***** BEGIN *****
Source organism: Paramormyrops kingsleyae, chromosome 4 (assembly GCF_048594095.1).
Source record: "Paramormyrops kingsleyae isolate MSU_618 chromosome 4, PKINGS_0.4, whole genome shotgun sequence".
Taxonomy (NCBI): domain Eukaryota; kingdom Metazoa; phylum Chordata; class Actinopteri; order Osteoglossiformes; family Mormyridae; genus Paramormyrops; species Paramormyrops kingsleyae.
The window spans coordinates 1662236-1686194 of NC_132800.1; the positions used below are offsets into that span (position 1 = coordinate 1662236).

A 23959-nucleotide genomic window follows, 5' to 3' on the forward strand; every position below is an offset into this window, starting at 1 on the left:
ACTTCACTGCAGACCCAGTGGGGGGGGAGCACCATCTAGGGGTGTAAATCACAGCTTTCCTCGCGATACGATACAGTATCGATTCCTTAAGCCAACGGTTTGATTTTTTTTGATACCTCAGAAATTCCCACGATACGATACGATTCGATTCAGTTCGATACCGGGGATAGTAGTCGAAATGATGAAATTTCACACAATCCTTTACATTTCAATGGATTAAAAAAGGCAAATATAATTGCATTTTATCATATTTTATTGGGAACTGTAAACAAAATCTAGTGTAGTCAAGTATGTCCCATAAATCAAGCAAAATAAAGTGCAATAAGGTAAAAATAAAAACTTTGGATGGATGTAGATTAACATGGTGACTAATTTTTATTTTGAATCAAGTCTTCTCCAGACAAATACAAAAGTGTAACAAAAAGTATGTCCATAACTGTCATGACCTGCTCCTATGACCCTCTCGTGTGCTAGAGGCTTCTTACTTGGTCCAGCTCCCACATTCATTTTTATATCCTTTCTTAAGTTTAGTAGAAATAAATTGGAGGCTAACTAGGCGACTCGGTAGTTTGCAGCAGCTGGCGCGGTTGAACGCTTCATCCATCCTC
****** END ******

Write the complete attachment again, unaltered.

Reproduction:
Source organism: Paramormyrops kingsleyae, chromosome 4 (assembly GCF_048594095.1).
Source record: "Paramormyrops kingsleyae isolate MSU_618 chromosome 4, PKINGS_0.4, whole genome shotgun sequence".
Taxonomy (NCBI): domain Eukaryota; kingdom Metazoa; phylum Chordata; class Actinopteri; order Osteoglossiformes; family Mormyridae; genus Paramormyrops; species Paramormyrops kingsleyae.
The window spans coordinates 1662236-1686194 of NC_132800.1; the positions used below are offsets into that span (position 1 = coordinate 1662236).

A 23959-nucleotide genomic window follows, 5' to 3' on the forward strand; every position below is an offset into this window, starting at 1 on the left:
ACTTCACTGCAGACCCAGTGGGGGGGGAGCACCATCTAGGGGTGTAAATCACAGCTTTCCTCGCGATACGATACAGTATCGATTCCTTAAGCCAACGGTTTGATTTTTTTTGATACCTCAGAAATTCCCACGATACGATACGATTCGATTCAGTTCGATACCGGGGATAGTAGTCGAAATGATGAAATTTCACACAATCCTTTACATTTCAATGGATTAAAAAAGGCAAATATAATTGCATTTTATCATATTTTATTGGGAACTGTAAACAAAATCTAGTGTAGTCAAGTATGTCCCATAAATCAAGCAAAATAAAGTGCAATAAGGTAAAAATAAAAACTTTGGATGGATGTAGATTAACATGGTGACTAATTTTTATTTTGAATCAAGTCTTCTCCAGACAAATACAAAAGTGTAACAAAAAGTATGTCCATAACTGTCATGACCTGCTCCTATGACCCTCTCGTGTGCTAGAGGCTTCTTACTTGGTCCAGCTCCCACATTCATTTTTATATCCTTTCTTAAGTTTAGTAGAAATAAATTGGAGGCTAACTAGGCGACTCGGTAGTTTGCAGCAGCTGGCGCGGTTGAACGCTTCATCCATCCTC